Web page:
The safety of an income stream -- even a tiny one -- and return of principal backed by the U.S. Treasury are attractive characteristics. However, with currently puny yields and recent inflation reported at 1.7%, U.S. 10-year notes virtually guarantee a loss in purchasing power.
I've thought bonds have been overpriced for some time (and been wrong) and recently have been comparing the prospects for 10-year Treasuries against dividend-paying stocks. For this matchup, five stocks from the Dow Jones Industrials
Johnson & Johnson has been keeping stockholder accounts healthy with dividend raises every year for a half-century. McDonald's has been serving up beefier dividends every year since its first payout in 1976. Intel is a relative newcomer to the dividend game, but has been computing higher payouts for nine consecutive years and processed two hikes in 2011. Regular dividends have been the policy at Travelers, with 140 years of continuous payouts. And 3M puts this statement at the top of its investor relations site dividend page: "3M has paid 382 consecutive quarterly cash dividend[s] and increased the annual dividend for 54 consecutive years."
Recent Stock Price
5-Year Dividend CAGR
|Johnson & Johnson||$68.04||3.59%||8%||Health care|
Sources: FINVIZ.com and author's calculations. CAGR: compound annual growth rate.
The Treasuries and company stocks were compared using the net present value of the investment, coupon or dividend payments, and value at the end of 10 years. Since my crystal ball is a bit cloudy, the following assumptions were used to estimate the unknowns:
- Treasury yield is rounded to 1.65% and the notes return full face value at maturity.
- Stocks start with their current dividend rate and raise the payment each year in the same quarter as the past several years. Dividend hikes are assumed to be 75% of the past five year's compound annual growth rate or 8%, whichever is less.
- Stock prices are assumed to be 10% higher at the end of ten years; less than a 1% compound annual growth rate.
- Future values are discounted at the most recent consumer price index rate reported by the Bureau of Labor Statistics, which is 1.7%.
The model was also run with no dividend growth to find how much each stock would need to lose over the ten years for the Treasuries to come out ahead.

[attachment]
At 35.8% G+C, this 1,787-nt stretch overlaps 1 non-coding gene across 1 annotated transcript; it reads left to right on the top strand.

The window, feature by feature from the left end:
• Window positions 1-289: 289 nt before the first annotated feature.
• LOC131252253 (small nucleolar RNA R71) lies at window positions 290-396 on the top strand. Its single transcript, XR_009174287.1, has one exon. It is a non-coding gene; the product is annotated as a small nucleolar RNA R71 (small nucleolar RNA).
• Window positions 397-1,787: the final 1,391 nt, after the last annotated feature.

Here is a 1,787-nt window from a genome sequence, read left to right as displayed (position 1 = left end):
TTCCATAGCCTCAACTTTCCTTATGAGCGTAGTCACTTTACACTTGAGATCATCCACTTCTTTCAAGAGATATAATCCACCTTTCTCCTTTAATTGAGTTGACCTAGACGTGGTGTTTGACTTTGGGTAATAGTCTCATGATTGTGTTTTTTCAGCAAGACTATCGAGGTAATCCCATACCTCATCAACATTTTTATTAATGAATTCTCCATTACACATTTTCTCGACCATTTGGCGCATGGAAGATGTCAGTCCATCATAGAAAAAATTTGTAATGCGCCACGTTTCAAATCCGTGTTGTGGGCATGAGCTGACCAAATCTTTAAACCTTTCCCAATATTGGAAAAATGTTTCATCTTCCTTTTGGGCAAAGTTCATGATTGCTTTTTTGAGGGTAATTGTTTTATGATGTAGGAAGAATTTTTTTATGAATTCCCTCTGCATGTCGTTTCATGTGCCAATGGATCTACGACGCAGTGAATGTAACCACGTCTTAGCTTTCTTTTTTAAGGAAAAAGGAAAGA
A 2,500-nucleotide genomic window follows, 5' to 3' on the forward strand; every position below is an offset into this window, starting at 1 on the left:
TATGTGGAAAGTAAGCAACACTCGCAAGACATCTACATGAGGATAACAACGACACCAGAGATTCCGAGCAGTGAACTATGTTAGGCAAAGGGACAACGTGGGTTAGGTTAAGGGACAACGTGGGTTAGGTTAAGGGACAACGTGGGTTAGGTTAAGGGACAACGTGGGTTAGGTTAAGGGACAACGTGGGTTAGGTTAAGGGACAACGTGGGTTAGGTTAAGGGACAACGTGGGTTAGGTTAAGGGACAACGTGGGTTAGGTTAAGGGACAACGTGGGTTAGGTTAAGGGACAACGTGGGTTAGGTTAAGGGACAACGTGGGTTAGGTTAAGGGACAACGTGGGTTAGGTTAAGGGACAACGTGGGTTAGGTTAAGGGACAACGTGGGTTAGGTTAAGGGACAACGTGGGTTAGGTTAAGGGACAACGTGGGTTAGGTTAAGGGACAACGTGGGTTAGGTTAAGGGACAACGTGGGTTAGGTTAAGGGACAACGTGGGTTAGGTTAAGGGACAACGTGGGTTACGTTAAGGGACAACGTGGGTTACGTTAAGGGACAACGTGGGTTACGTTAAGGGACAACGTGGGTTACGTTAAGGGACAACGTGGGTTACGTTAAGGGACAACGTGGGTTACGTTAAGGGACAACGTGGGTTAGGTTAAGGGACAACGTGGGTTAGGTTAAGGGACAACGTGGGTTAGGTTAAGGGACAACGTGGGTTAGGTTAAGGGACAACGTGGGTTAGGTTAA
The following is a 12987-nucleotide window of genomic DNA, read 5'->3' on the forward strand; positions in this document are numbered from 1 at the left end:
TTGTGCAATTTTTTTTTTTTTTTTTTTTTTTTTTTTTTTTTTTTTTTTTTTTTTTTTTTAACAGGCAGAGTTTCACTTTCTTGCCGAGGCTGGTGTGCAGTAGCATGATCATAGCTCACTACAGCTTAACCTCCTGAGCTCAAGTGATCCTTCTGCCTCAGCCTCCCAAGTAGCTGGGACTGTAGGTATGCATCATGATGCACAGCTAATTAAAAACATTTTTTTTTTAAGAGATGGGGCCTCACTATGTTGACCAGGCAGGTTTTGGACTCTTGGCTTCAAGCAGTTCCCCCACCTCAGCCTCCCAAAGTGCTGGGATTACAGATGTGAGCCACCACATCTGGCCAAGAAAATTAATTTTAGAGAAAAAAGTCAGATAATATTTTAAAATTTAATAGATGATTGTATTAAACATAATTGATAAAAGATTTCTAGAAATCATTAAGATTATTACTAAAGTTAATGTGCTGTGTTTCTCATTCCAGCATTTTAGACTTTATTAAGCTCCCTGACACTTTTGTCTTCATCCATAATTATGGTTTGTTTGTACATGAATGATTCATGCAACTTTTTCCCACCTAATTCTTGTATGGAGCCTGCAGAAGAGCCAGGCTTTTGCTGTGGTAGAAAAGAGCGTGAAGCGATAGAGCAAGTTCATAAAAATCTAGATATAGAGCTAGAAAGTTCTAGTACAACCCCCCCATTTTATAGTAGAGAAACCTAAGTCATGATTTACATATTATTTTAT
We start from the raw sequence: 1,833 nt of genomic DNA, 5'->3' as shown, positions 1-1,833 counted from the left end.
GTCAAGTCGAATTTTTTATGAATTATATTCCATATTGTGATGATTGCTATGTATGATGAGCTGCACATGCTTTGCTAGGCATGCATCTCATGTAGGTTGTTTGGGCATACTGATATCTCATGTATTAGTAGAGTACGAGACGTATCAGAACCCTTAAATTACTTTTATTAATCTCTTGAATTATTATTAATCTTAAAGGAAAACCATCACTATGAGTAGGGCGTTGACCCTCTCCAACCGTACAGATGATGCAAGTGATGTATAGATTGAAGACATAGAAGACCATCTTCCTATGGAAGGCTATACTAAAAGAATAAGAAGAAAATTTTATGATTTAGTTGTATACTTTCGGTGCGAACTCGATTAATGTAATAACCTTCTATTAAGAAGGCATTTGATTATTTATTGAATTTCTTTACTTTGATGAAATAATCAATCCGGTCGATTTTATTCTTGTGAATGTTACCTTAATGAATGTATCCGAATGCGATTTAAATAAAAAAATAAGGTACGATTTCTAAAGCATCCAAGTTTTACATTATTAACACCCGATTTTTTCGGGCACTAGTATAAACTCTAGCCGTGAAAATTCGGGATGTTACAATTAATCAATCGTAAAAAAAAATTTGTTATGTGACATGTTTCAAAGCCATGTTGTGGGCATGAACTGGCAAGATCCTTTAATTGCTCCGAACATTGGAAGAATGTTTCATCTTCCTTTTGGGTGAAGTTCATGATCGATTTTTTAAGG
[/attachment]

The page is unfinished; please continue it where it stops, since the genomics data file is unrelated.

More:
No surprise that that Treasuries lose purchasing power with the yield below inflation, but it may be surprising to some that all five stocks beat the notes under these assumptions. If dividend growth flatlined, the stocks would still need to take sizable price hits over the decade before Treasuries would outperform the stocks.
Change in Purchasing Power
Stock Loss Needed (No Dividend Growth) to Equal 10-Year T-Note Return
|Johnson & Johnson||35.8%||(21%)|
Source: Author's calculations. N/A = not applicable.
These aren't expected returns for the stocks; this scenario crimps dividend growth and assumes minimal growth in the stock price. The exercise is intended to compare several income streams and get a handle on the risks.
I have no idea how stock prices or interest rates will move over the short term, but over a time horizon of many years, it's hard to see any scenario where long-term Treasuries at today's yields can outperform quality dividend-paying stocks.
Now it's your turn. Add a comment with your thoughts or a stock you'd like to see in a future match-up with Treasuries.
Fool contributor Russ Krull is counting on dividend income from McDonald's and Intel but has no position in any other stock mentioned.
The Motley Fool owns shares of McDonald's Corporation, Intel, and Johnson & Johnson. Motley Fool newsletter services have recommended buying shares of Johnson & Johnson, McDonald's, Intel, and 3M. Motley Fool newsletter services havealso recommended creating a diagonal call position in 3M and a diagonal call position in Johnson & Johnson. The Motley Fool has a disclosure policy.
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